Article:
Be Prepared – Being prepared will not reveal the unknown circumstances of what the future holds. What it will do, however, is provide you with the necessary tools and opportunities to find a way through unexpected challenges when they arise. A prepared team is confident in their ability to use creative problem solving skills. A prepared leader is able to step back to look at the big picture to maintain organization, create protocols, and continue to perform no matter the situation.

Listen – There is a difference between passive and active listening. An active listener is engaged. They partake in the interaction. It is more than just an exchange of information – it is an experience. Ask the right questions by probing for the needs of your employees and clients. Consider the who, what, when, where and why to understand. In the book Something to Give, Brigham gives us insight that the number one reason people leave their work is due to a sense of being ignored – the company does not listen to their employees or their feedback. Knowing that, what can you do as a leader to listen?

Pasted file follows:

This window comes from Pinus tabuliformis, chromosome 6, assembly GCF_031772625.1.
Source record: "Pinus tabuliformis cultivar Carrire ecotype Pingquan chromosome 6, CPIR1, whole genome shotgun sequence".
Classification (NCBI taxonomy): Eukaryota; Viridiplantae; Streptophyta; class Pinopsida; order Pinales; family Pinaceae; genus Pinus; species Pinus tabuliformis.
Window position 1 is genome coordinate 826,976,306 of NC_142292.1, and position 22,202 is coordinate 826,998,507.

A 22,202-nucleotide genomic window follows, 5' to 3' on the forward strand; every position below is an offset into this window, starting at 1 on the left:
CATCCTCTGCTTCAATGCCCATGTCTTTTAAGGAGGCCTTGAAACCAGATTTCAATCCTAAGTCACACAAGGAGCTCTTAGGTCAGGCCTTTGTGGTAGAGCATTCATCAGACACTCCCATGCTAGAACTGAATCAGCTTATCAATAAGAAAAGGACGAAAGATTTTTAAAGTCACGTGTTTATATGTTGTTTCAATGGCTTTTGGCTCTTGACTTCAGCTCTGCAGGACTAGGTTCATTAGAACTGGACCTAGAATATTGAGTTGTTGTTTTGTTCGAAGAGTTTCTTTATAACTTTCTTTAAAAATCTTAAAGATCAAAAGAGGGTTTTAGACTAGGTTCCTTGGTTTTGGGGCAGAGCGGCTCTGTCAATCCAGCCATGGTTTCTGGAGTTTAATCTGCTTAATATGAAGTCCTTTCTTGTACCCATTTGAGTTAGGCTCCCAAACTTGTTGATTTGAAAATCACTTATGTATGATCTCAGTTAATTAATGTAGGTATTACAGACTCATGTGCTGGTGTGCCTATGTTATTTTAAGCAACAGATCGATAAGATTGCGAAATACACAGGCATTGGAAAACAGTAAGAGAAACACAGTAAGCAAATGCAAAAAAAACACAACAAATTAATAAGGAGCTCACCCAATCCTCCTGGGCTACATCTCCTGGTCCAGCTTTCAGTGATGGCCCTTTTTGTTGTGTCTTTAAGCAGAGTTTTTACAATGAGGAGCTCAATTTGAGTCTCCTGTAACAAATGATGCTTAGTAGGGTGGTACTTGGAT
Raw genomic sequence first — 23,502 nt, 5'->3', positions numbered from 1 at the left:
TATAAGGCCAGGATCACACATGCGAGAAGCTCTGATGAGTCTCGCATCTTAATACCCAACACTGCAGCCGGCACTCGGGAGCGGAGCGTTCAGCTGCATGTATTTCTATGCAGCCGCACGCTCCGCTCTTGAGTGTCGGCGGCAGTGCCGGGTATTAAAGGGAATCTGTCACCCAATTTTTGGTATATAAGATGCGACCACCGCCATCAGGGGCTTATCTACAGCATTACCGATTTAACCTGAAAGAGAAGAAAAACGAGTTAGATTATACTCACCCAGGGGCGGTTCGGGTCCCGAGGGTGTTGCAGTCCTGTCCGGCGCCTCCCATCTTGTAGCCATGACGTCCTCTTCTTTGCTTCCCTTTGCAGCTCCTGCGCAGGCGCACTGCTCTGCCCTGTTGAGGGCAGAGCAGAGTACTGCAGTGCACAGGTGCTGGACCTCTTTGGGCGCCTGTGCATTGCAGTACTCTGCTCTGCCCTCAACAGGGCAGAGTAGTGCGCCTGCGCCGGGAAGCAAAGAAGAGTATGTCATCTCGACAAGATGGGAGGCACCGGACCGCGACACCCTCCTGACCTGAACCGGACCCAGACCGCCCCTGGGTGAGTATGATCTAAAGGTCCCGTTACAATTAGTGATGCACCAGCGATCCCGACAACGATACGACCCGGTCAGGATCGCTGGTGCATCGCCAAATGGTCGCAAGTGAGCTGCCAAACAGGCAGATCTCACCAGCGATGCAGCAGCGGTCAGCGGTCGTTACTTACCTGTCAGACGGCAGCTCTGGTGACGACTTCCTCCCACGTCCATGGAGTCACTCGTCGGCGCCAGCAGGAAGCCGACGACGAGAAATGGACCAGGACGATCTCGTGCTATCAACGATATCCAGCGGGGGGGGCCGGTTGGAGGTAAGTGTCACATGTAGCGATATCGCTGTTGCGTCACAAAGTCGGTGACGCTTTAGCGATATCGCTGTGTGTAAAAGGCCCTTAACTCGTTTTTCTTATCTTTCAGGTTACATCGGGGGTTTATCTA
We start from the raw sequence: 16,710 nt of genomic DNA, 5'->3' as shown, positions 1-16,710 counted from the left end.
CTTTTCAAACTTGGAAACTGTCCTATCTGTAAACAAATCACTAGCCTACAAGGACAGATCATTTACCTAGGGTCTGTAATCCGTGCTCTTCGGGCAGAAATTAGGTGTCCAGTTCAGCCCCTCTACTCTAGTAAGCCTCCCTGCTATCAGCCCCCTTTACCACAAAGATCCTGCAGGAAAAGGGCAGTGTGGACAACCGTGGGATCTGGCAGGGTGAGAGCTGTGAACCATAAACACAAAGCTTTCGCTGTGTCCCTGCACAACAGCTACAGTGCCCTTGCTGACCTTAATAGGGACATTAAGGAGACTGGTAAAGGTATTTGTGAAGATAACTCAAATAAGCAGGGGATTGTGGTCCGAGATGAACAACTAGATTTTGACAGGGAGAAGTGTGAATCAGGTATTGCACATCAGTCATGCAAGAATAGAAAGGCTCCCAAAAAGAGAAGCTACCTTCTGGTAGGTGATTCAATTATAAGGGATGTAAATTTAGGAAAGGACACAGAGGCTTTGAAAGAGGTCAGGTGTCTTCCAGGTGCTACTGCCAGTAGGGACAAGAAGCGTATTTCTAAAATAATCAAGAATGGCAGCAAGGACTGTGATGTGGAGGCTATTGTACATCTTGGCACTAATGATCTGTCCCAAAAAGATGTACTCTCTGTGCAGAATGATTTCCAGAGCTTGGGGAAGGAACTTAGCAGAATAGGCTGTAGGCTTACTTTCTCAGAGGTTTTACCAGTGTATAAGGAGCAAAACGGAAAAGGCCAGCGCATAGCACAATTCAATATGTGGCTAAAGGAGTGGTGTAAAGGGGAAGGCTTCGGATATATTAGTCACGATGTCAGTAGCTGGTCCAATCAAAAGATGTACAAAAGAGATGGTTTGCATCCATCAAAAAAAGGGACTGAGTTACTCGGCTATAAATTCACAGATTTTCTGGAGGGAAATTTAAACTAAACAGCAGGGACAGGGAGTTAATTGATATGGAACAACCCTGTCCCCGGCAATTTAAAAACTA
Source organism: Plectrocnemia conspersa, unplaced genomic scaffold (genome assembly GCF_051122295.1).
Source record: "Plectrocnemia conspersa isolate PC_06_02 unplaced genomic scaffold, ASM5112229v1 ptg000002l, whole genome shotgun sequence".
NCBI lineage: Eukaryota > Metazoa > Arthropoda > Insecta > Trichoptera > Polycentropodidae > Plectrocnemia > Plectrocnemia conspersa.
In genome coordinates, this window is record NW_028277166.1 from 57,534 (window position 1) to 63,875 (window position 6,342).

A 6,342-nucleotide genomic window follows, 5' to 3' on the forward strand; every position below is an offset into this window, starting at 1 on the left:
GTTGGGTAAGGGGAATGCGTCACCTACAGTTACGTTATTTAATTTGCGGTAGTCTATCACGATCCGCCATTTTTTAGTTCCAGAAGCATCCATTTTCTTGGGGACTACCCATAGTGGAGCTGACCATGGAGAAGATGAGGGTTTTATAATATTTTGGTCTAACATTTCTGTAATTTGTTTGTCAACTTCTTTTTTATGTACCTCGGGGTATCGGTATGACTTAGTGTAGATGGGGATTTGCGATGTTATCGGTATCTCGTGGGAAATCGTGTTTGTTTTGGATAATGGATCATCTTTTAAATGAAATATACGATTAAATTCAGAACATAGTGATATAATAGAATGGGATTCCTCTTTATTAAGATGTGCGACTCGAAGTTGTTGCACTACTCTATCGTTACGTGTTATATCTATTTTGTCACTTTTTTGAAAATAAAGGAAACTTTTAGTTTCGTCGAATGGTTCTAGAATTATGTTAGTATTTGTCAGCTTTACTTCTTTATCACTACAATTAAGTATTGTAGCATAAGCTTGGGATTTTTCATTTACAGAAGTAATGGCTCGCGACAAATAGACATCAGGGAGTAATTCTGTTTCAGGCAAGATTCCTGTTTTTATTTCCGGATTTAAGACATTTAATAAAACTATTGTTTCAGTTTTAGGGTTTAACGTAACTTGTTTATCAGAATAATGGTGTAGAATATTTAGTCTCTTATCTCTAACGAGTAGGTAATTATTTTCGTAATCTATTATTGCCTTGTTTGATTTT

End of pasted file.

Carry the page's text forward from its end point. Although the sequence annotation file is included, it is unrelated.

Care: While it may sound obvious that you should care for others doesn’t mean it is something always put into practice. Did you know there’s a difference between sympathy and empathy? Sympathy: I feel sorry for you. Empathy: I feel you. Genuine caring is the ability to care about your teammates in work and non-work related matters. You are taking an interest in their victories and challenges by responding with empathy. When mistakes happen, you are teaching your team to learn rather than react with anger. When you care, you validate another person’s emotions.


Reassure: Reassurance is a trust building principle that shows every member of your team where they belong and why they are important. When you create a vision for your company, you must believe in that vision yourself before others will follow you. From there, each individual should know their role within the vision. When someone feels how they fit in, they achieve fulfillment and recognition. Reassure your team of their duties and encourage them with positive words of assurance. 

A Leader Worth Following

To become a leader worth following you must first start by shifting your perspective and begin to formulate new habits. We want to use this Pattern for Excellence (PFE) as a launching point to guide you through an outline of personal innovations and best practices. By mastering these key principles today, you can lead your team to achieve extraordinary heights. 

A deeper and thorough understanding of these principles (and much more) can be read in Brigham’s upcoming book, Something to Give, available now for pre-order.